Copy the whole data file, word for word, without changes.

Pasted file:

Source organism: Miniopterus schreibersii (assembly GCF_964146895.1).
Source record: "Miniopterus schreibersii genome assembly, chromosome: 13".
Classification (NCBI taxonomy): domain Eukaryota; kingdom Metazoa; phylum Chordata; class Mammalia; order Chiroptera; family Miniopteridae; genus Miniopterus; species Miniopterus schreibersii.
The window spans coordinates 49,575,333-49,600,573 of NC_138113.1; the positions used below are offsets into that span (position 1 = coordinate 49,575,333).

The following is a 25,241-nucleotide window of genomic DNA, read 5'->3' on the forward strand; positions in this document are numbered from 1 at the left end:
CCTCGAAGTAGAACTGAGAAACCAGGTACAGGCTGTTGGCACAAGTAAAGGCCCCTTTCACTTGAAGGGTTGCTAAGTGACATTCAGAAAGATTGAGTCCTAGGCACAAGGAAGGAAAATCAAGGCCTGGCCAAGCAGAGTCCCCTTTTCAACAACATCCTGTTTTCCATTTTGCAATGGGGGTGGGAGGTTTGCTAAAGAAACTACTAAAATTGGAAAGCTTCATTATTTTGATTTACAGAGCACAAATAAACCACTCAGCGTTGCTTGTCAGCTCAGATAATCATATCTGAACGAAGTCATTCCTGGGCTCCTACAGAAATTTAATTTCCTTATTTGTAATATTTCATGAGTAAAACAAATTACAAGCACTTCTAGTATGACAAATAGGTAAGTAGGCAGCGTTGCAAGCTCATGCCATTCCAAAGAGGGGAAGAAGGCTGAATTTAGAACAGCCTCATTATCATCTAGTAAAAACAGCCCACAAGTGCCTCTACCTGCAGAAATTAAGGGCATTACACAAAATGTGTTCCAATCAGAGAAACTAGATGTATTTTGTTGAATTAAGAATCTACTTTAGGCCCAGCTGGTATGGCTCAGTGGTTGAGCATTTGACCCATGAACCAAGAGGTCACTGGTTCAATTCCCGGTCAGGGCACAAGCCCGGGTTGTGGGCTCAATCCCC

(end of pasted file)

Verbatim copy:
Source organism: Miniopterus schreibersii (assembly GCF_964146895.1).
Source record: "Miniopterus schreibersii genome assembly, chromosome: 13".
Classification (NCBI taxonomy): domain Eukaryota; kingdom Metazoa; phylum Chordata; class Mammalia; order Chiroptera; family Miniopteridae; genus Miniopterus; species Miniopterus schreibersii.
The window spans coordinates 49,575,333-49,600,573 of NC_138113.1; the positions used below are offsets into that span (position 1 = coordinate 49,575,333).

The following is a 25,241-nucleotide window of genomic DNA, read 5'->3' on the forward strand; positions in this document are numbered from 1 at the left end:
CCTCGAAGTAGAACTGAGAAACCAGGTACAGGCTGTTGGCACAAGTAAAGGCCCCTTTCACTTGAAGGGTTGCTAAGTGACATTCAGAAAGATTGAGTCCTAGGCACAAGGAAGGAAAATCAAGGCCTGGCCAAGCAGAGTCCCCTTTTCAACAACATCCTGTTTTCCATTTTGCAATGGGGGTGGGAGGTTTGCTAAAGAAACTACTAAAATTGGAAAGCTTCATTATTTTGATTTACAGAGCACAAATAAACCACTCAGCGTTGCTTGTCAGCTCAGATAATCATATCTGAACGAAGTCATTCCTGGGCTCCTACAGAAATTTAATTTCCTTATTTGTAATATTTCATGAGTAAAACAAATTACAAGCACTTCTAGTATGACAAATAGGTAAGTAGGCAGCGTTGCAAGCTCATGCCATTCCAAAGAGGGGAAGAAGGCTGAATTTAGAACAGCCTCATTATCATCTAGTAAAAACAGCCCACAAGTGCCTCTACCTGCAGAAATTAAGGGCATTACACAAAATGTGTTCCAATCAGAGAAACTAGATGTATTTTGTTGAATTAAGAATCTACTTTAGGCCCAGCTGGTATGGCTCAGTGGTTGAGCATTTGACCCATGAACCAAGAGGTCACTGGTTCAATTCCCGGTCAGGGCACAAGCCCGGGTTGTGGGCTCAATCCCC